Like what I’ve mentioned earlier, when I was in college, our idea of hanging out was the entire day. Our national anthem was It’s Okay to be Late Because We Have All Day. TGIF, right? No problem, because tomorrow is Saturday, and there’s plenty of time to do homework. Little did I know, that kind of thinking will not help me as an adult.

Meeting up with friends has become challenging and impossible. Friend A can’t have lunch with us because he should study for finals. Friend B must take her dog to the vet. Friend C wants to oversleep. And I can’t go because I have work. Little did we know; our national anthem has been keeping us apart. And it shouldn’t be like this. Friend A gets out of school at 1:45 pm while Friend B’s vet appointment is at 4:00 pm. Friend C can oversleep until 2:00 pm, and my shift starts at 4:30 pm. In other words, we can grab lunch or coffee near Friend A’s school from 2:00 pm to 3:30 pm. An hour and a half. This is where punctuality becomes crucial. If all can just be punctual, we can bond for about an hour and a half. In other words, meeting up with friends can be difficult but not impossible, and there are ways to do that.



            Being on time is not as hard as it sounds, especially if everyone is doing it. This 2017, my friends and I have come up with a New Year’s resolution to be punctual, especially now that we are all busy adults now. Here are some tips that 14-year-old me and 2017 me can give you to be on time.

  1. Don’t Trick Yourself to be On Time: Remember that you set the clock in the bathroom to be 15 minutes advance? This never works, for you know that the clock is not right. The back of your mind still reads the original time. To fix this, make your meeting time at least 15 minutes early. If you are going to meet your friends at 2:00 pm, tell yourself that you are going to meet them at 1:45 pm. Aim to be there at 1:45 pm. If you’re 5-10 minutes late (you arrive around 1:50pm-1:55 pm), hey the meeting time is at 2:00 pm, right?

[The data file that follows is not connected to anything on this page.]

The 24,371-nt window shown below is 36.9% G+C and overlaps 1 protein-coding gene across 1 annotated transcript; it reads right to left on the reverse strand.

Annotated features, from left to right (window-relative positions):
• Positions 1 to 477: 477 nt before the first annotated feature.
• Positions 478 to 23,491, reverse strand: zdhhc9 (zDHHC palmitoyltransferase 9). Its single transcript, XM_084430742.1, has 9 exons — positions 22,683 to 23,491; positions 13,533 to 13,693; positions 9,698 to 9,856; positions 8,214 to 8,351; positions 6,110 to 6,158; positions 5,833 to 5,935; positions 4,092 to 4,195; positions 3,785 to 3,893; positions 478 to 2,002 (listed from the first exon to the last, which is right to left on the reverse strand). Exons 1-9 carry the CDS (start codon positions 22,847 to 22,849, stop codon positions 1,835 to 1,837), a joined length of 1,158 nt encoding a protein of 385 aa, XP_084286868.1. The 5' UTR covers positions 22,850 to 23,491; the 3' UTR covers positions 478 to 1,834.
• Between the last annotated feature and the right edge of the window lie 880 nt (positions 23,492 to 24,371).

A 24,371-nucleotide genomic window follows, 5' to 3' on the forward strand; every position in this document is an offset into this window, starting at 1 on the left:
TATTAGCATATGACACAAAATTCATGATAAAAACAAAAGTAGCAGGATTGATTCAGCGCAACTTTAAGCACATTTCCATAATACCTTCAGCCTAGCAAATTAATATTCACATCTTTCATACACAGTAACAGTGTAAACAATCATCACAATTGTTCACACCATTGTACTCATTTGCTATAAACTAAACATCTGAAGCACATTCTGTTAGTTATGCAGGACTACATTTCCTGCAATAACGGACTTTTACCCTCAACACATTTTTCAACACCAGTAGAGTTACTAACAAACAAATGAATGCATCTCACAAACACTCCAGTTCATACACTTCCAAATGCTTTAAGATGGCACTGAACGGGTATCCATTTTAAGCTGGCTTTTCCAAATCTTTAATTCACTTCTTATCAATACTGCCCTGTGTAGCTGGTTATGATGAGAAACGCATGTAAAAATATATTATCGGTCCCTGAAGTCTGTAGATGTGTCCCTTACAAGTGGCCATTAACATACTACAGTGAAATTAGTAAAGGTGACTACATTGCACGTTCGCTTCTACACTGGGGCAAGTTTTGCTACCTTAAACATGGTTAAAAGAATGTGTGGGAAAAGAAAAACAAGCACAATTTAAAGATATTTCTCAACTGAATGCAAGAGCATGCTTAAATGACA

2. Thank Your Friends For Waiting: Never apologize that you are only 10 minutes early. But always thank your friends for waiting for you just in case they arrive before you. Thanking them is saying that you respect their time, and this will make them think that they also need to respect your time. Say, “thank you for waiting for me. How long have you been here?” It is also a good ice-breaker.
  3. Call Out Your Friends For Being Late: I do this, but I avoid being rude. Knowing the line is mandatory. If your friends are late, say, “I’ve been waiting here for 20 minutes. What happened?” By saying this, you are giving them a chance to explain. You can also give them the opportunity to apologize for being late. Tell them, “I’m glad that you’re finally here. I heard there’s heavy traffic on the 110.” Calling them out means you don’t enjoy waiting past the agreed time.
  4. Manage Your Time: Cliché? Yes, but it works. I ask one of my friends to scale their punctuality from 1-10 (10 being very punctual). One of them said that he was only a 6 because of bad time management. Traffic is the most common excuse for being tardy, but with the technology today (Google Maps, Waze, etc.), there is no excuse not to compute your ETA with or without traffic.
  5. Let Them Know You Are Going to be Late: You can be late too as long as your excuse is valid. Accident, family emergencies, illness. But that does not give you an excuse not to let them know. Give your friends an hour or more before the meeting time a heads-up that you are going to be late.
  6. Punish Late Comers: This is entirely optional, but it works wonders. For this to work, make sure that everyone knows and agrees to all the conditions. For my group of friends, we’ve all decided that every time we have lunch or dinner plans, all the late comers are the only ones who are going to pay the tip on our bill.

Punctuality is one of the most forgotten signs of respect. They say that you must learn respect first before others can give it to you. By learning to be on time, I’m pretty sure that everyone around you will start doing the same.